video

About Kit Wilson
Kit Wilson Kit is a writer and musician and has composed for film and theatre. Kit studied music at the University of York and Trinity College of Music in London. His works incorporate song writing and large-scale electro-acoustic structures and often explore the relationship between organic and electronic elements. Joseph and Kit have been making films together since their childhood and through numerous collaborations have developed a unique creative affinity and a natural working methodology.

Saturday, 11 August 2012

The Life After Prelude Performance


The Life After performed at the Bristol Old Vic Studio from 2 - 4 August to a sold out house. The show had originally been scheduled to play in BOV's theatre royal but due to delays in the restoration work the main stage wasn't ready so the 'prelude performance' took place on the same dates in the studio and the main house version which will feature a cast of over a hundered young people will take place in February.

The 50-strong cast supported by the rest of the Bristol Old Vic Young Company did a fine job and the hard work of the creative team paid off. Below is what I wrote for the programme.
This show has always been epic in subject matter and ambition. We began with the question ‘where do we go when we die?’ and the responses from Young Company members aged 6-25 were varied and moving. From that point, through research and development, our weekly sessions with 300 young people from around Bristol, regular rehearsals and a rather rainy fundraiser showing, we’ve come a long way to present you with the prelude performance. 
When Miranda and I first started work on the project, our aim was to make something that celebrated the Young Company as well as this gorgeous theatre. Both have been here for a long time and both are ever changing and evolving. The team of professionals who work with the Young Company expect a great deal from these new theatre makers and they have risen to the challenge in devising and producing a piece of work that they own and of which we are all proud.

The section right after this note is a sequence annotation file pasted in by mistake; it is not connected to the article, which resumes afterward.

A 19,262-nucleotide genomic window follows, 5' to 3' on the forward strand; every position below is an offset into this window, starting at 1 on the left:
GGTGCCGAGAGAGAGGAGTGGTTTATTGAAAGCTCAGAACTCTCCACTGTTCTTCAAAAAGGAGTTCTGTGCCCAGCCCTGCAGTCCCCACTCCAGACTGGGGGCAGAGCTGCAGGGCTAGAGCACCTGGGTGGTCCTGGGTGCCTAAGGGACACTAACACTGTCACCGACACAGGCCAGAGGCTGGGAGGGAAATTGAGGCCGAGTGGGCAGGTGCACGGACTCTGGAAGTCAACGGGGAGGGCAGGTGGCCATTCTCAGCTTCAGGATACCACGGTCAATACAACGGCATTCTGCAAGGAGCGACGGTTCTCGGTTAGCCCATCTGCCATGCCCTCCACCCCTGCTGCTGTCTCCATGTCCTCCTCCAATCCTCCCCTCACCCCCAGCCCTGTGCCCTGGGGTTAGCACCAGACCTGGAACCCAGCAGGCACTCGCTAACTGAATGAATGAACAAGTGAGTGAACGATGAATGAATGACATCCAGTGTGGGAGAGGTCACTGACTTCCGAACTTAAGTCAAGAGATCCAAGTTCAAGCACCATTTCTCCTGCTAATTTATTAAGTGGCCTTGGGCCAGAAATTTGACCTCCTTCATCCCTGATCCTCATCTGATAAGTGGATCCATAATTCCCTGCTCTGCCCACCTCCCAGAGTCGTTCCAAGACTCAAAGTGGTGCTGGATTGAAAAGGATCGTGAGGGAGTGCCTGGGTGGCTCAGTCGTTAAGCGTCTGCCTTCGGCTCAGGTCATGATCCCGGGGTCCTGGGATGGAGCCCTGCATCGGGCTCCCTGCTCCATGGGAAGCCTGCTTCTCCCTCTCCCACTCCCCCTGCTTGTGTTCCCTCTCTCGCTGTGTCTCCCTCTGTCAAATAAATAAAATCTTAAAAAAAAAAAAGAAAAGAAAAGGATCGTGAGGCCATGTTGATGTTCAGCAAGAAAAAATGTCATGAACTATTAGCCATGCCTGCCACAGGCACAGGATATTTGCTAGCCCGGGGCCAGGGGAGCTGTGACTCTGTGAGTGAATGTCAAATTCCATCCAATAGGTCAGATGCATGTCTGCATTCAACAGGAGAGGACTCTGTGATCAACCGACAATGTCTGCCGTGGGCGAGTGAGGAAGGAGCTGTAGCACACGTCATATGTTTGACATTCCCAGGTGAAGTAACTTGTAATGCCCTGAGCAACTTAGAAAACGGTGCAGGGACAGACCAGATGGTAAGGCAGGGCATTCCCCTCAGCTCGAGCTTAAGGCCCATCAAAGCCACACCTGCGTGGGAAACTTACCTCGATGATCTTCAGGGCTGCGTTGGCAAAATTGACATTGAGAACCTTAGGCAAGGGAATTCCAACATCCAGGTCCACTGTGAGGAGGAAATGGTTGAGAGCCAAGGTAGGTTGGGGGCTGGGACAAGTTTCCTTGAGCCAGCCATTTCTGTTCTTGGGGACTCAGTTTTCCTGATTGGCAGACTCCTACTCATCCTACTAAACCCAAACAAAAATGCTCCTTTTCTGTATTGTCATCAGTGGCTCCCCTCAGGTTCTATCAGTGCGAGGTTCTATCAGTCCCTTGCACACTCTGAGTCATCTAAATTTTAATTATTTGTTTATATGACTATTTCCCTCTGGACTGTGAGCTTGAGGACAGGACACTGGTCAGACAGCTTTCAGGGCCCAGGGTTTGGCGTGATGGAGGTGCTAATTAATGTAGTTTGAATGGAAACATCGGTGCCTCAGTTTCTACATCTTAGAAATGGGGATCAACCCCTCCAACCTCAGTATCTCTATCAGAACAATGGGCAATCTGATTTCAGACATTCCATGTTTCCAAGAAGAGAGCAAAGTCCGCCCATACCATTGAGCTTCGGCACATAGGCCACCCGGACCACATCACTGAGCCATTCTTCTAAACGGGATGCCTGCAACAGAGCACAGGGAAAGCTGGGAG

Of course this isn’t quite the end of our journey and in February, joined by nearly a hundred more performers, we will present The Life After in the Theatre in its final incarnation. I hope you enjoy the show.
Joseph Wallace - Director

We recieved an 8/10 review in the Bristol Post, here are a couple of quotes:
"somewhere between the films of Tim Burton and a stage production of Oliver"
"There's a humour and boisterousness to The Life After that's easy to like... hugely promising, certainly not something to be missed come February."
You can book tickets for February's full production of The Life After here. Production photography by Chris Collier.

Monday, 18 June 2012

Rehearsing The Life After


I'm currently directing a show with the Bristol Old Vic Young Company which will go up at the Bristol Old Vic theatre in the first week of August 2012. It's called The Life After and is a devised show I'm directing with Miranda Cromwell, the Young Company director. The show's musical directors are Elizabeth Westcott and Peter Reynolds, dramaturg Adam Peck and the designer is Liesel Corp.

We've been rehearsing for around seven weeks now and have just performed some material from the devising process at a fundraising event over the weekend and are pulling together the story and finding some wonderful characters. The show will have a cast of over 100 young people aged 10 to 24 and will be the first full show to perform on the newly refurbished Bristol Old Vic theatre's stage.

I've posted some photos from the rehearsal process and you can find out more on our stand-alone blog for The Life After which can be found here: http://thelifeafter2012.blogspot.co.uk

Buy tickets here.

Working with puppets in the research and development week

The Bristol Old Vic Theatre Club kindly donated £1000 to the show's budget

One of my initial character sketches

Devising a scene in a lake